In order to provide a change of light reflectance on buildings, walkways, and other exteriors, a monolithic surface needs to be manipulated. The surface of natural stone can be varied to change its characteristics. For example, granite may both sparkle in the sunshine or provide a mirror reflection of its surroundings.

Whether specified for a building facade or for exterior stairs, ramps, walls, fountains, and walkways, the performance, permanence, durability, versatility, resiliency, and beauty make stone a primary construction material for buildings and landscape applications that are meant to last for centuries when specified correctly.

Natural stone provides a connection to the environment and a history of human construction. This material is timeless and chosen by architects for buildings meant to last for centuries. Granite, limestone, marble, onyx, quartzite, sandstone, serpentine, slate, soapstone, and travertine are just some of the natural stones used in buildings.

Granite (from the Latin granum, or grain, signifying its characteristic structure), an igneous rock, was formed billions of years ago when magma cooled deep beneath the earth’s crust. Nearly as durable as diamond, granite owes its density and hardness to its origins, solidified deep within the earth under extreme pressure. Marble (and its wildly varying relatives: travertine, limestone, and onyx) is a metamorphic form of limestone.

Granite is a hard rock suitable for use on exteriors for paving, walls, and building exteriors. Marble was formed when sediment and other materials forged together beneath the weight of heavy bodies of water. After millions of years, these crystallized minerals resulted in a natural stone that is typically white with streaks of color, capable of taking a hard polish. Different types of stone can be used for different applications depending on the technical properties and the applied use on a building interior, exterior, or landscape areas. All natural stone is classified as a nonflammable, Class A building material, and design professionals examine technical properties such as the natural stone’s water absorption, compressive strength, and frost resistance before selecting a type of stone for their project.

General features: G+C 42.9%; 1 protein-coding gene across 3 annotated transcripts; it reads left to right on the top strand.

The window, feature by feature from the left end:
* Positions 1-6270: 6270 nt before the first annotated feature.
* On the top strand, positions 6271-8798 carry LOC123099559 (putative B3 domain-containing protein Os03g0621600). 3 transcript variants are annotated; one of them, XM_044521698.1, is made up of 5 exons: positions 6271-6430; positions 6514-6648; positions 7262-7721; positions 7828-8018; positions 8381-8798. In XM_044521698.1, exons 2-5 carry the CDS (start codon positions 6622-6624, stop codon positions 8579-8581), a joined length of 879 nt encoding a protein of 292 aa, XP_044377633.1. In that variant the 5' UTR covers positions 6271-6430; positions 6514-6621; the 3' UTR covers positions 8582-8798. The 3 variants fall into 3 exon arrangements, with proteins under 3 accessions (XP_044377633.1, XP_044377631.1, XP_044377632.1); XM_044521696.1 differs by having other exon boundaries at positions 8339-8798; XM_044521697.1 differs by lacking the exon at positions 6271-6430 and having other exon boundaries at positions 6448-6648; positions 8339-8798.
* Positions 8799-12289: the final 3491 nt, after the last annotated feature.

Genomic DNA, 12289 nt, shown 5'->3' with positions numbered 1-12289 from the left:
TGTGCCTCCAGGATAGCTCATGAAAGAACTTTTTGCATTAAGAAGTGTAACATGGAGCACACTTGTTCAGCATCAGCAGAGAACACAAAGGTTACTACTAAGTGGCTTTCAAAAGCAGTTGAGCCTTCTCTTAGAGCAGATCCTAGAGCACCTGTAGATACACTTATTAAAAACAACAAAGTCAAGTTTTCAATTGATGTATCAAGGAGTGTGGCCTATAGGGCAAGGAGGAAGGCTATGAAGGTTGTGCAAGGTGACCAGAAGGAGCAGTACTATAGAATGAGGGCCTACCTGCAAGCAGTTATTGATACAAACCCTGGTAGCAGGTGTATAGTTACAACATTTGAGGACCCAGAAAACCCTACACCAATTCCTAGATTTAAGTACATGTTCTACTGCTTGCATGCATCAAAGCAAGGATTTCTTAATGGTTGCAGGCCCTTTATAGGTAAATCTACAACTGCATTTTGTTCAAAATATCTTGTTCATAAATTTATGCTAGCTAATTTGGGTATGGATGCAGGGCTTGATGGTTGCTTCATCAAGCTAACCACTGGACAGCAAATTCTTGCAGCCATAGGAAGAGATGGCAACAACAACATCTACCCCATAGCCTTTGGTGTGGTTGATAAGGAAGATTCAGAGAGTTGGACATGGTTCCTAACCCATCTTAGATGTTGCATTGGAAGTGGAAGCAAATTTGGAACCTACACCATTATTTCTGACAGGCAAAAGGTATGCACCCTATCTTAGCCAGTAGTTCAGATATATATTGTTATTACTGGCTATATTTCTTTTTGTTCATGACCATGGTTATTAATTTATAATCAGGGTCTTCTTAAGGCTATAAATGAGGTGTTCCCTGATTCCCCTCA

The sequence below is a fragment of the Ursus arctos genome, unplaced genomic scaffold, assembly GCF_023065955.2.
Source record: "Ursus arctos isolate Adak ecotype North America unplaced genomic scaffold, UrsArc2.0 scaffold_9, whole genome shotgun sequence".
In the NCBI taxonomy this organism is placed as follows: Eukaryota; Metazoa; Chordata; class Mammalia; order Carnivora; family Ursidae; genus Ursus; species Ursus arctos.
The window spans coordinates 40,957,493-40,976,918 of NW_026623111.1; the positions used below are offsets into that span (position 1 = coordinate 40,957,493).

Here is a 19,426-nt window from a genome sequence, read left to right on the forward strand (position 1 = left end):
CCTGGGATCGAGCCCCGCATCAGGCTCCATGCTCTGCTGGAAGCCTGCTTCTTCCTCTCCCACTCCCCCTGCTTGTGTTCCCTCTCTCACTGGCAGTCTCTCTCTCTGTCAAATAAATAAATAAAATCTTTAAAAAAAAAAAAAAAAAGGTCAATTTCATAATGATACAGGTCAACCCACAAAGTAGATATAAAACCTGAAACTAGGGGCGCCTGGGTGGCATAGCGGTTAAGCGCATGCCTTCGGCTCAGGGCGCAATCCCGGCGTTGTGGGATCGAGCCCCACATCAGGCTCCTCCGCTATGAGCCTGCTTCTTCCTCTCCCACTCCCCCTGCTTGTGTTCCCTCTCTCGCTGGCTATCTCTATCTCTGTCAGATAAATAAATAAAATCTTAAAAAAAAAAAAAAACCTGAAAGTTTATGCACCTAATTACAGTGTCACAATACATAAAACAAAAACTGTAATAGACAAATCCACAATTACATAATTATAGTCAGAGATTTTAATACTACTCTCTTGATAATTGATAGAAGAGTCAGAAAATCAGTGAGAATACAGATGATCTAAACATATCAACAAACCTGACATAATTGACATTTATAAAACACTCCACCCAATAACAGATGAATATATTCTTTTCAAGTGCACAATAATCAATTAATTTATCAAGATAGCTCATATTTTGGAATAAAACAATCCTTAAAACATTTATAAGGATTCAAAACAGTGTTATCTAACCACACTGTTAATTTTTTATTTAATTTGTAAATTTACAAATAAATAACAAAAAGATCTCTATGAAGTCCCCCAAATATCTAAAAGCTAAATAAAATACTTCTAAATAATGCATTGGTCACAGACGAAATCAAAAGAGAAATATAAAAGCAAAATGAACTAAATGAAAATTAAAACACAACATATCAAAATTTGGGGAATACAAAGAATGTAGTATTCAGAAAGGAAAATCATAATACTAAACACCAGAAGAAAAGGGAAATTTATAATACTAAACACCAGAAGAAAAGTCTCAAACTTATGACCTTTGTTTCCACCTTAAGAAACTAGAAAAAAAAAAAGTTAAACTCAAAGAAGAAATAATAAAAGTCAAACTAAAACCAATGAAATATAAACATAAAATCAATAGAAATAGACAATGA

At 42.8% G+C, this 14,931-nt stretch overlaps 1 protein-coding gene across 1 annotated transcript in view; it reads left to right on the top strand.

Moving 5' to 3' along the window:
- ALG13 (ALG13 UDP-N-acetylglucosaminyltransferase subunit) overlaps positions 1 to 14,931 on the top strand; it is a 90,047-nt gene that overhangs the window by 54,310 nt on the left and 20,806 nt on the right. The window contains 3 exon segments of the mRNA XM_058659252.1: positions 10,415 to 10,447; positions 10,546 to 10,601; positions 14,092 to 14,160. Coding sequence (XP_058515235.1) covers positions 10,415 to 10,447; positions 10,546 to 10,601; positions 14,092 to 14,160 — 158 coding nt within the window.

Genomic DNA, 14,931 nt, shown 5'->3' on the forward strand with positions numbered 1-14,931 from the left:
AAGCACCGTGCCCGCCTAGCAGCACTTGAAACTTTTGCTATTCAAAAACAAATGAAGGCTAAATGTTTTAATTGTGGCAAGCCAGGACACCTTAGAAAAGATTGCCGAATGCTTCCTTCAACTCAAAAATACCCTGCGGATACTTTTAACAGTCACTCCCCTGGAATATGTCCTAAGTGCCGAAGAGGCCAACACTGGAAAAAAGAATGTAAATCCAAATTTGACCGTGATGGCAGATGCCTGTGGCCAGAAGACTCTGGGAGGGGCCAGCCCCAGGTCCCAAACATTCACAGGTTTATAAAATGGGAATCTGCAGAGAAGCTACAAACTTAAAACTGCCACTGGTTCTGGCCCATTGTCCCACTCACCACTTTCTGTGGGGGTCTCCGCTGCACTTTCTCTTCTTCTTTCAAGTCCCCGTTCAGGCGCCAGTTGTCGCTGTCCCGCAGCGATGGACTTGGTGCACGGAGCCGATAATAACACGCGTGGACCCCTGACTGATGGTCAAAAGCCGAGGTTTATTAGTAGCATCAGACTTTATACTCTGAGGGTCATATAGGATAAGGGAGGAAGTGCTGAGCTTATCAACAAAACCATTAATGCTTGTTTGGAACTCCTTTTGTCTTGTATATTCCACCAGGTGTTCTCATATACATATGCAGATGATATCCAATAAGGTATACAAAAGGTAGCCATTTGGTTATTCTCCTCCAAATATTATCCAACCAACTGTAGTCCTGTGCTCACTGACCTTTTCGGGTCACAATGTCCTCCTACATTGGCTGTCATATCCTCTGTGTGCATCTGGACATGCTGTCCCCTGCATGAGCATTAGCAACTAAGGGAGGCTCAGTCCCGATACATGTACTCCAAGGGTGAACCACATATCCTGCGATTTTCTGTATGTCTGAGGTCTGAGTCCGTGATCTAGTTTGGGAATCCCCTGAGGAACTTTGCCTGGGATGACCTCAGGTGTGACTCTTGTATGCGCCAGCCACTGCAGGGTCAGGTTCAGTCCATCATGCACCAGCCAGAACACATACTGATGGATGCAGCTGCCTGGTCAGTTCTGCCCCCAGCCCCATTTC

There are many misconceptions about the use of natural stone. Architects may avoid this material if they feel that their creativity will be limited when using natural stone in contemporary design. This happens if they don’t realize that this product can be used when designing complex geometric shapes. The following examples are proof that today’s architects are applying natural stone in creative and inventive designs because of new digital advances in the stone industry as well as the timeless beauty inherent in this natural material. These architects, landscape architects and artists, are exploring the value of using various finishes and new fabrication technologies to achieve their aesthetic objectives. The following case studies demonstrate the many benefits of using natural stone as well as the new and creative ways that technology continues to enhance the way stone can be used.

 

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Originally published in Architectural Record